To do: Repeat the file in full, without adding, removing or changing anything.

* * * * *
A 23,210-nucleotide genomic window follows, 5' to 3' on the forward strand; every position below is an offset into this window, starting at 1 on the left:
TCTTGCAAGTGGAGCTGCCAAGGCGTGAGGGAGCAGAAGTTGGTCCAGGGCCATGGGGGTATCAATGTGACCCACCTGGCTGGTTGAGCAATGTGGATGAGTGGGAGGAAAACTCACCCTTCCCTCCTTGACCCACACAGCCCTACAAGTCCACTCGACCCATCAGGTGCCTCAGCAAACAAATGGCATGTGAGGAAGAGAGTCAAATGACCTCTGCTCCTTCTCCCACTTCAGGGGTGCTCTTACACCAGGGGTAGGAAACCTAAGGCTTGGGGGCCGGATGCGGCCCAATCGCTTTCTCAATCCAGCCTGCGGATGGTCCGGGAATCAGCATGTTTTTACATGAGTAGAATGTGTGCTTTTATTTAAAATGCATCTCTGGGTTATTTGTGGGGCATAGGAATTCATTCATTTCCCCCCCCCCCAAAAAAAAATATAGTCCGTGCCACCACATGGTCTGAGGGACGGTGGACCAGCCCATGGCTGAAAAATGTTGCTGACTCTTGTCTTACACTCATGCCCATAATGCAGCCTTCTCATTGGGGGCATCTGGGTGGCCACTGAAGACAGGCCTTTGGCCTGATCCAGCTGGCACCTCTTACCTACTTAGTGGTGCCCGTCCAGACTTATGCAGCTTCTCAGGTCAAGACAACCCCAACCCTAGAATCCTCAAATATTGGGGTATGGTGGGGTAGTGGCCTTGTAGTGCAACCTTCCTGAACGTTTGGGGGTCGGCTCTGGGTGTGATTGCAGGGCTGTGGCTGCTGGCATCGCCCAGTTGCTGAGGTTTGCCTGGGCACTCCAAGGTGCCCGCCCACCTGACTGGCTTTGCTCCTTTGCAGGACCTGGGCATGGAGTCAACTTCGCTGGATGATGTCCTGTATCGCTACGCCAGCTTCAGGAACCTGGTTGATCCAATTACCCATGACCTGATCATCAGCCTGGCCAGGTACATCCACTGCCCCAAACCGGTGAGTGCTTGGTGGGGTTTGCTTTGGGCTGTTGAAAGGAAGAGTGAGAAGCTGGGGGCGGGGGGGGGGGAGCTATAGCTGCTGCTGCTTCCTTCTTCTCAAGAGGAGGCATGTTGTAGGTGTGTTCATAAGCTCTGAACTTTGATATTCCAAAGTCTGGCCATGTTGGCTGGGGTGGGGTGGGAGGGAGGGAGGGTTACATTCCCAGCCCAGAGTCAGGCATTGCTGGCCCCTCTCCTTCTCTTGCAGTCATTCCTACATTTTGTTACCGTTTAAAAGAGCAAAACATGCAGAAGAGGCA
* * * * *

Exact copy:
A 23,210-nucleotide genomic window follows, 5' to 3' on the forward strand; every position below is an offset into this window, starting at 1 on the left:
TCTTGCAAGTGGAGCTGCCAAGGCGTGAGGGAGCAGAAGTTGGTCCAGGGCCATGGGGGTATCAATGTGACCCACCTGGCTGGTTGAGCAATGTGGATGAGTGGGAGGAAAACTCACCCTTCCCTCCTTGACCCACACAGCCCTACAAGTCCACTCGACCCATCAGGTGCCTCAGCAAACAAATGGCATGTGAGGAAGAGAGTCAAATGACCTCTGCTCCTTCTCCCACTTCAGGGGTGCTCTTACACCAGGGGTAGGAAACCTAAGGCTTGGGGGCCGGATGCGGCCCAATCGCTTTCTCAATCCAGCCTGCGGATGGTCCGGGAATCAGCATGTTTTTACATGAGTAGAATGTGTGCTTTTATTTAAAATGCATCTCTGGGTTATTTGTGGGGCATAGGAATTCATTCATTTCCCCCCCCCCCAAAAAAAAATATAGTCCGTGCCACCACATGGTCTGAGGGACGGTGGACCAGCCCATGGCTGAAAAATGTTGCTGACTCTTGTCTTACACTCATGCCCATAATGCAGCCTTCTCATTGGGGGCATCTGGGTGGCCACTGAAGACAGGCCTTTGGCCTGATCCAGCTGGCACCTCTTACCTACTTAGTGGTGCCCGTCCAGACTTATGCAGCTTCTCAGGTCAAGACAACCCCAACCCTAGAATCCTCAAATATTGGGGTATGGTGGGGTAGTGGCCTTGTAGTGCAACCTTCCTGAACGTTTGGGGGTCGGCTCTGGGTGTGATTGCAGGGCTGTGGCTGCTGGCATCGCCCAGTTGCTGAGGTTTGCCTGGGCACTCCAAGGTGCCCGCCCACCTGACTGGCTTTGCTCCTTTGCAGGACCTGGGCATGGAGTCAACTTCGCTGGATGATGTCCTGTATCGCTACGCCAGCTTCAGGAACCTGGTTGATCCAATTACCCATGACCTGATCATCAGCCTGGCCAGGTACATCCACTGCCCCAAACCGGTGAGTGCTTGGTGGGGTTTGCTTTGGGCTGTTGAAAGGAAGAGTGAGAAGCTGGGGGCGGGGGGGGGGGAGCTATAGCTGCTGCTGCTTCCTTCTTCTCAAGAGGAGGCATGTTGTAGGTGTGTTCATAAGCTCTGAACTTTGATATTCCAAAGTCTGGCCATGTTGGCTGGGGTGGGGTGGGAGGGAGGGAGGGTTACATTCCCAGCCCAGAGTCAGGCATTGCTGGCCCCTCTCCTTCTCTTGCAGTCATTCCTACATTTTGTTACCGTTTAAAAGAGCAAAACATGCAGAAGAGGCA